Global citizenship: 'danger' of being overlooked

6th May 2011 at 01:00
Fears grow that scheme `addressing big issues' could slip down the agenda

"Vital" lessons on citizenship and sustainability could be overlooked in the drive to improve school standards in Wales, educationalists have warned.

Education for sustainable development and global citizenship (ESDGC) has been at the top of the Assembly government's learning agenda for much of the past decade, and since 2004 Estyn has been required to inspect how it is delivered in schools.

At its most basic, it looks at the links between society, economy and the environment and between the lives of different people globally.

However, there is no specific funding to deliver the initiative and Scott Sinclair, programme manager for the ESDGC Schools Networks for Wales, said there are fears it could slide as a political priority.

He said: "Wales is at a pivotal point on this agenda. Ten years ago it was seen as peripheral, but now there's a greater appreciation that pupils really need to understand what's going on in the world.

"More schools are now seeing it as part of their core function, and some are doing extremely impressive work. We don't want to lose the progress we have made, but there is a real danger it may be overlooked as we focus on improving results."

At a recent seminar in Cardiff, members of the network discussed how ESDGC could play a key role in improving standards in the aftermath of the Programme for International Student Assessment (Pisa) results.

Mr Sinclair said there was a consensus that ESDGC was a "powerful tool" with "distinct advantages" for schools. "It provides a range of opportunities to develop higher-level skills, such as those highlighted by Pisa, for example through exploring complex issues," he said.

"We need to link it in more strongly with other educational objectives and seek ways to strengthen the debate about its importance and the opportunities it could offer."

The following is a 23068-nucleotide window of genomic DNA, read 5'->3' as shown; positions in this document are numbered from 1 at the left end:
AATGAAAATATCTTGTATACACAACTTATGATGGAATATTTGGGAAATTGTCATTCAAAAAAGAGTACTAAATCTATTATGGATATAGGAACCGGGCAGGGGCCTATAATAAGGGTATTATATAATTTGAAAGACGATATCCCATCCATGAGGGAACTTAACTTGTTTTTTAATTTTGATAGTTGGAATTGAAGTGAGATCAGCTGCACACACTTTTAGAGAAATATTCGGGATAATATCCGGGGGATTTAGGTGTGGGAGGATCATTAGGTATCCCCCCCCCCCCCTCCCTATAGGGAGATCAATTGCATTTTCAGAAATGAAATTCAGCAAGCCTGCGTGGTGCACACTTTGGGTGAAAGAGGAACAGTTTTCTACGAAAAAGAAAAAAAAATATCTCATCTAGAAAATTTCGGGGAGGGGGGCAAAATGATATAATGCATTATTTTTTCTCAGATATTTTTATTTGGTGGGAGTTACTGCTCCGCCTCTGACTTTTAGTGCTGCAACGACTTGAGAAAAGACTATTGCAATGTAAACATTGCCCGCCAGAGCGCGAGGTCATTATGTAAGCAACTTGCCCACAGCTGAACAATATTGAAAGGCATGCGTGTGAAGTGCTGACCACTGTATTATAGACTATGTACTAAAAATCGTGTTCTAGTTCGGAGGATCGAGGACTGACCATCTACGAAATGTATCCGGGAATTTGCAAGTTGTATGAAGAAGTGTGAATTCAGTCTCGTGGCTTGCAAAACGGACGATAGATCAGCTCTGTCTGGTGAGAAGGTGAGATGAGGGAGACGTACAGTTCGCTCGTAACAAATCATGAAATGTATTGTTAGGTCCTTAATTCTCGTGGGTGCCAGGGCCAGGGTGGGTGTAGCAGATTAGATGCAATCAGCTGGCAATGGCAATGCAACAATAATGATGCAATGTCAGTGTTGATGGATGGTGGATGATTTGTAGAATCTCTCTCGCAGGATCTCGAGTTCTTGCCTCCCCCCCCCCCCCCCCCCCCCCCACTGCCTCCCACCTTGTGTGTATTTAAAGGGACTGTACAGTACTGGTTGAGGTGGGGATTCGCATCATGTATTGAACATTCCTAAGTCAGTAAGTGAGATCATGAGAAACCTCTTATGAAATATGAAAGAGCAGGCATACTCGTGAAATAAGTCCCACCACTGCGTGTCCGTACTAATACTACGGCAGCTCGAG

David Egan, professor of education at the University of Wales Institute, Cardiff, who spoke at the conference, said ESDGC was a good way to engage pupils.

"If pupils think that the things they learn only apply in school, then they won't see it as interesting," he said.

"We need to think of different ways of making learning exciting and authentic, because the one-size-fits-all approach is not going to work."

Mr Sinclair urged teachers to think more creatively about using current affairs and events to motivate pupils and help them improve their thinking skills across subjects.

"A simple article from a newspaper can generate a lot of questions that can lead to further investigation," he said.

The network is holding a conference in July focusing on how schools can work together to further the agenda and plans to raise its concerns with the new Assembly government.

Jonathan Rigby, head of Coedpenmaen Primary in Pontypridd, who spoke at the conference, said: "It would be a great shame if ESDGC was sidelined because it can motivate learners and staff by providing genuine context for learning.

"It addresses the big issues of the day and if those opportunities are missed, then we are failing to properly prepare our children for the future."

Original headline: Global citizenship in `real danger' of being overlooked

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